Friday, October 14- Saturday, October 15
Link to live stream (see tips about live streaming below)
Recent progress in artificial intelligence (AI) makes questions about the ethics of AI more pressing than ever. Existing AI systems already raise numerous ethical issues: for example, machine classification systems raise questions about privacy and bias. AI systems in the near-term future raise many more issues: for example, autonomous vehicles and autonomous weapons raise questions about safety and moral responsibility. AI systems in the long-term future raise more issues in turn: for example, human-level artificial general intelligence systems raise questions about the moral status of the systems themselves.
This conference will explore these questions about the ethics of artificial intelligence and a number of other questions, including:
What ethical principles should AI researchers follow? Are there restrictions on the ethical use of AI? What is the best way to design morally beneficial AI? Is it possible or desirable to build moral principles into AI systems? When AI systems cause benefits or harm, who is morally responsible? Are AI systems themselves potential objects of moral concern? What moral framework is best used to assess questions about the ethics of AI?
Speakers and panelists will include:
Peter Asaro (The New School, Media Studies), John Basl (Northeastern University, Philosophy), Nick Bostrom (Future of Humanity Institute), Meia Chita-Tegmark (Future of Life Institute), Kate Devlin (Goldsmiths College, University of London, Computer Science), Vasant Dhar (NYU Data Science, Stern), Virginia Dignum (Delft University of Technology, Technology, Policy and Management), Mara Garza (UC Riverside, Philosophy), Daniel Kahneman (Princeton, Psychology), Adam Kolber (Brooklyn Law), Yann LeCun (Facebook, NYU Data Science), S. Matthew Liao (NYU, Bioethics), Gary Marcus (NYU, Psychology), Steve Petersen (Niagara University, Philosophy), Peter Railton (University of Michigan, Philosophy), Francesca Rossi (University of Padova, Computer Science), Stuart Russell (UC Berkeley, Computer Science), Ronald Sandler (Northeastern University, Philosophy), Susan Schneider (University of Connecticut, Philosophy), Eric Schwitzgebel (UC Riverside, Philosophy), Jaan Tallinn (CSER), Max Tegmark (Future of Humanity Institute), Wendell Wallach (Yale, Bioethics), Stephen Wolfram (Wolfram Research), Eliezer Yudkowsky (Machine Intelligence Research Institute), and others.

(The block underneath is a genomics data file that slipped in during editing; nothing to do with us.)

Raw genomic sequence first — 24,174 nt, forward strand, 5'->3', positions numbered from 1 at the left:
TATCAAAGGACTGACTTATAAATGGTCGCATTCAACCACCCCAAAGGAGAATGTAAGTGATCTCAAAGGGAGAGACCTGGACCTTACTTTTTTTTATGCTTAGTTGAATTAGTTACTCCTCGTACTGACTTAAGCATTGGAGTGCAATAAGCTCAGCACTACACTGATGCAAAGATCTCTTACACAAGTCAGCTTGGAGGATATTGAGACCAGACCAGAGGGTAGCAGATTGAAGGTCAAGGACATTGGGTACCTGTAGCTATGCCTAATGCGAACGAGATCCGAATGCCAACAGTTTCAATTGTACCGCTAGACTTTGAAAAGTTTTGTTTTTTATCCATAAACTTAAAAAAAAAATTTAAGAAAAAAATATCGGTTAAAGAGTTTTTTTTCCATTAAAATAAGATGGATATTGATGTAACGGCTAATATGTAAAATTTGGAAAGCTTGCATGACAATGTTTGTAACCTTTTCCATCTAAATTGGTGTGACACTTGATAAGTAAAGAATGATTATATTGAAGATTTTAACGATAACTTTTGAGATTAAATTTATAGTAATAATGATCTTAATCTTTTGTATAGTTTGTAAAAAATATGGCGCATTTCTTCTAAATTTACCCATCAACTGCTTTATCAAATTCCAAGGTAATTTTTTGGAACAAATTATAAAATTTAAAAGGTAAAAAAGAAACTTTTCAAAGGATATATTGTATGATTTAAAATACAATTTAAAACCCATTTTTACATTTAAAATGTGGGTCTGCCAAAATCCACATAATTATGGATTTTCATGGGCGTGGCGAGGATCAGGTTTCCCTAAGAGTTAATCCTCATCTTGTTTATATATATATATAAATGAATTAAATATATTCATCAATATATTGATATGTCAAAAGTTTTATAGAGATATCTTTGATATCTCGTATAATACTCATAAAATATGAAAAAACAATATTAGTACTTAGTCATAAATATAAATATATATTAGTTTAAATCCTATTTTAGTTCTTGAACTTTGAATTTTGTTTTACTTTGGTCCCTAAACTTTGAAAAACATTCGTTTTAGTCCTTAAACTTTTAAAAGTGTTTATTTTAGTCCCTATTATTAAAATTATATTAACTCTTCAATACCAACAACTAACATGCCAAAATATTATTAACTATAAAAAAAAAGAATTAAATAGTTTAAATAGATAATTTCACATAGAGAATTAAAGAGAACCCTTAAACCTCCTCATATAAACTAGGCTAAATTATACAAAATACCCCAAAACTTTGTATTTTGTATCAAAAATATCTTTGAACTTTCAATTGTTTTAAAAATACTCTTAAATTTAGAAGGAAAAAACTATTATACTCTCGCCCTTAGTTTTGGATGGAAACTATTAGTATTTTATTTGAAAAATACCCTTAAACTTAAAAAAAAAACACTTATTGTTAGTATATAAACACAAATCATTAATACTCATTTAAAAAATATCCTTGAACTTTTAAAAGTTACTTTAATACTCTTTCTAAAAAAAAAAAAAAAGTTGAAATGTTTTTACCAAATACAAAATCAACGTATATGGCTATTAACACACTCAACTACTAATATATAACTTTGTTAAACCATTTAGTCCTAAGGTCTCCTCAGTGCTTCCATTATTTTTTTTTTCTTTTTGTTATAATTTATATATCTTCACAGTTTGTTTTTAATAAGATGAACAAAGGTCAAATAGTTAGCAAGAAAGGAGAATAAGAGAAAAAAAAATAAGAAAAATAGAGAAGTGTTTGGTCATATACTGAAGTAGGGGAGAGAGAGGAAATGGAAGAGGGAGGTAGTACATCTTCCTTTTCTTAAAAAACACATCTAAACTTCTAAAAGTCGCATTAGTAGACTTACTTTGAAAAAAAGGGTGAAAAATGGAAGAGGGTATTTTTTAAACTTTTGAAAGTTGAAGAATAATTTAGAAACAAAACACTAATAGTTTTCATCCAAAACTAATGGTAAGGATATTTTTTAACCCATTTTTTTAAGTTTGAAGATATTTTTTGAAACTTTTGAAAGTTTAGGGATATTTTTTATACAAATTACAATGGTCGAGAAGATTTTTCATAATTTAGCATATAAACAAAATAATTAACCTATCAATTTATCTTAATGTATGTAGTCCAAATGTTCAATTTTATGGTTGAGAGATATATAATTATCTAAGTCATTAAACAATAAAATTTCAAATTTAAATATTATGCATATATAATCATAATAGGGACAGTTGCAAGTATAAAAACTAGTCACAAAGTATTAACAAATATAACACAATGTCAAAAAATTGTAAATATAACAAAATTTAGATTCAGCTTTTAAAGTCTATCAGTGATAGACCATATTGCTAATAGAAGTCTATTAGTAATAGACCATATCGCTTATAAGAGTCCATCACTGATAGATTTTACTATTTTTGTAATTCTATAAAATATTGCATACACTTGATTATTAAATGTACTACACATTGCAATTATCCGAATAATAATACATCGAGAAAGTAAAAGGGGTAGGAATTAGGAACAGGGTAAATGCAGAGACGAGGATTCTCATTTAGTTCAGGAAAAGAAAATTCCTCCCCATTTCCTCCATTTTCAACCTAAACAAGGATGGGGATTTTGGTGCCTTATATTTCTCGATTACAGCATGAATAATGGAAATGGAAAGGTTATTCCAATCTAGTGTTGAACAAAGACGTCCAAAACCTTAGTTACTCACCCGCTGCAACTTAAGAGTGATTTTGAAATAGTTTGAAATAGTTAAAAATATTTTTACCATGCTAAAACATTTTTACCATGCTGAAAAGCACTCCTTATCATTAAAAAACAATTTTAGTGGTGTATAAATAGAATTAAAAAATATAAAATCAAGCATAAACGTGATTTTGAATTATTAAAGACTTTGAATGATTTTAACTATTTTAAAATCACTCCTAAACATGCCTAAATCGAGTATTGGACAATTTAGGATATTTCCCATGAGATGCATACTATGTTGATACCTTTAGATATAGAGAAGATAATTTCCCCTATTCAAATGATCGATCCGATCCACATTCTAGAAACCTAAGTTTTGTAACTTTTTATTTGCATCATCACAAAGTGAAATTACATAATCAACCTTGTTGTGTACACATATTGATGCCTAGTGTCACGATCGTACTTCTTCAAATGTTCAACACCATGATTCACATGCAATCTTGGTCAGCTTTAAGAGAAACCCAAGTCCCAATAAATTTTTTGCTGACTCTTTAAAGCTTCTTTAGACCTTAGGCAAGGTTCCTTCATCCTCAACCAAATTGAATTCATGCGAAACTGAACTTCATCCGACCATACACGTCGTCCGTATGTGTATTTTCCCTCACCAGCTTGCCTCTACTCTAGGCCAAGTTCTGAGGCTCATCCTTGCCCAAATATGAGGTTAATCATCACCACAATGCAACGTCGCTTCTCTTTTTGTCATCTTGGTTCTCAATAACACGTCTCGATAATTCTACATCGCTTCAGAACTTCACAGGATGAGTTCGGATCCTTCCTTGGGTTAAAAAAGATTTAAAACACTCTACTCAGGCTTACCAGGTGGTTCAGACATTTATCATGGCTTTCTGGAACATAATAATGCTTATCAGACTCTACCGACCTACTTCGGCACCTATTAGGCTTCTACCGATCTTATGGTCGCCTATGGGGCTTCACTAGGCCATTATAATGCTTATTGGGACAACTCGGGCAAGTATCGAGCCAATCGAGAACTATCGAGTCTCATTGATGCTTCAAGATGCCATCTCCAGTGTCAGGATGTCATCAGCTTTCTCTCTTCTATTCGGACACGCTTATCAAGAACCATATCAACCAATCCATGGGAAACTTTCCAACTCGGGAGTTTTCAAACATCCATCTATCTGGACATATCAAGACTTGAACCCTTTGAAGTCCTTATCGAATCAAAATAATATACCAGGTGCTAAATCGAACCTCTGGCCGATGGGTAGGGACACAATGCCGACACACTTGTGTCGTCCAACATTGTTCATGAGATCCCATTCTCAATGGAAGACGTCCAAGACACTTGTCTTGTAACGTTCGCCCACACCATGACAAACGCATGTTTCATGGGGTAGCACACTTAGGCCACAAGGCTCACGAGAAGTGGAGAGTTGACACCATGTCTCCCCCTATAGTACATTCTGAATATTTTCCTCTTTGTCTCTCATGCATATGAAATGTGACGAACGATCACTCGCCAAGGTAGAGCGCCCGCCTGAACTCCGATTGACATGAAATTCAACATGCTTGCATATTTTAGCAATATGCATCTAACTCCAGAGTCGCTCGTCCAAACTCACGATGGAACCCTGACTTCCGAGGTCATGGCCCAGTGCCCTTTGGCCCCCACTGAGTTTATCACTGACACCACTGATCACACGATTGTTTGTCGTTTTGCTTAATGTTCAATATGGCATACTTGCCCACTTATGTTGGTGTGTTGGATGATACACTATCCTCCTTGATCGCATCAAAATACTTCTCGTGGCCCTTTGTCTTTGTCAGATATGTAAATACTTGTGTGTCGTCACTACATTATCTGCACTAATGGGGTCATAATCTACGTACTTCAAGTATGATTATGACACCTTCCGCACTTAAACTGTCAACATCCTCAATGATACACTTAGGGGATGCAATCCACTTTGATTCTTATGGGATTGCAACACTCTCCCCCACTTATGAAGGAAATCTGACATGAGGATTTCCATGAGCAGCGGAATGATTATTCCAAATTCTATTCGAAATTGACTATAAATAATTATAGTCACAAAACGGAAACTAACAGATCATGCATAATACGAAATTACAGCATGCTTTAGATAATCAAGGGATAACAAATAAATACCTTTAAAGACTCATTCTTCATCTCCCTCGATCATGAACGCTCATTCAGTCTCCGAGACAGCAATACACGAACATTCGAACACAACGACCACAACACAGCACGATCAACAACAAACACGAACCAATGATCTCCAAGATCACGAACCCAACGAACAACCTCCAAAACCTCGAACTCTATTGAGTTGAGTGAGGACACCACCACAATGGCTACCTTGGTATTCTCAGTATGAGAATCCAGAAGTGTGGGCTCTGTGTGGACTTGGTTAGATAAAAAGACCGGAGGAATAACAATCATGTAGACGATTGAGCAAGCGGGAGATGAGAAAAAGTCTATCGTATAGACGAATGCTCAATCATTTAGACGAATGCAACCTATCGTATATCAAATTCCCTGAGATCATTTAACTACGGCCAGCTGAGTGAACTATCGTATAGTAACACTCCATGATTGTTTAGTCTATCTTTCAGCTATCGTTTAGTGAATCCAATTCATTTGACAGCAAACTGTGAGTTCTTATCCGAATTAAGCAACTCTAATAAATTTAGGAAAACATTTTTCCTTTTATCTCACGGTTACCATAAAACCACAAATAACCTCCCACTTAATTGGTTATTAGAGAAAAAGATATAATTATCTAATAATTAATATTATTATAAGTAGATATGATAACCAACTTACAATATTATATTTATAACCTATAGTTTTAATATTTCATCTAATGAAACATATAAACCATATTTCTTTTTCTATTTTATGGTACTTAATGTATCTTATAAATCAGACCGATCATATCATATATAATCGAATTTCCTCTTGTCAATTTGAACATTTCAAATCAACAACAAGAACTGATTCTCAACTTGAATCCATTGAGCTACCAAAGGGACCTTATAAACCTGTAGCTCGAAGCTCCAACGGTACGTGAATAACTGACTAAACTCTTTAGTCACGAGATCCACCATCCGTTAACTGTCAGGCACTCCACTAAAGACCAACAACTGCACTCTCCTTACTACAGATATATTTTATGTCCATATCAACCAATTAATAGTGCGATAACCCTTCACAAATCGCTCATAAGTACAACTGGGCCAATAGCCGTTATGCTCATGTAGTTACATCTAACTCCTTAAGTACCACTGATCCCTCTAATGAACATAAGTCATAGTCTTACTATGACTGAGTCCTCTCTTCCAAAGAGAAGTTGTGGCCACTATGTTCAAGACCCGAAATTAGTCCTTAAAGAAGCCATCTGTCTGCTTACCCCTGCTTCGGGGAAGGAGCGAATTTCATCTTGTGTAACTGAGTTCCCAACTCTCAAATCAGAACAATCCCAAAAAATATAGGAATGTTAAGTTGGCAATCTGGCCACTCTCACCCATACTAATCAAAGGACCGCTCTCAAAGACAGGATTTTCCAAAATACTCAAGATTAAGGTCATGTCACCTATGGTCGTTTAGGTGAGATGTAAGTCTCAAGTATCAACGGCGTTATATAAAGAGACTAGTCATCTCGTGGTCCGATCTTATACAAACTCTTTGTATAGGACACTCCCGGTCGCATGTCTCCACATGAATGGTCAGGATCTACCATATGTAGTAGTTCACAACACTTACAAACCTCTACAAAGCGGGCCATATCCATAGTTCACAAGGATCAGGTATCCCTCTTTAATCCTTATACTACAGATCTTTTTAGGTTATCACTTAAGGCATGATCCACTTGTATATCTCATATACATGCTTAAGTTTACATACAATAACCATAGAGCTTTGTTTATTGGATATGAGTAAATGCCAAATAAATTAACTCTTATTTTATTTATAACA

Registration is free but required. REGISTER HERE. Please note that seating is limited, and is first come first served: it is not guaranteed by registration.
LIVE STREAMING TIPS:
– In advance of the event date, we recommend individual users go to livestream.com and test playback of an event currently streaming through the platform. This allows the individual to determine if his/her own unique firewall settings prevent video streaming. Any questions resulting from this test should be directed to the individual’s own IT support.
– For the strongest internet connection, we recommend using a *wired Ethernet connection* rather than wifi. This allows for smoother streaming.
– Livestream automatically chooses between low, medium, and HD quality bandwith based on the strength of your connection. If you experience buffering, you can also lower your bandwith manually on the player.
– You can test your connection speed using: http://www.speedtest.net (This allows you to gauge if you connection is unusually slow prior to an event. If the test does show poor results, please contact IT to advise.
– For more info about how to view, you can check out Livestream.com’s FAQ.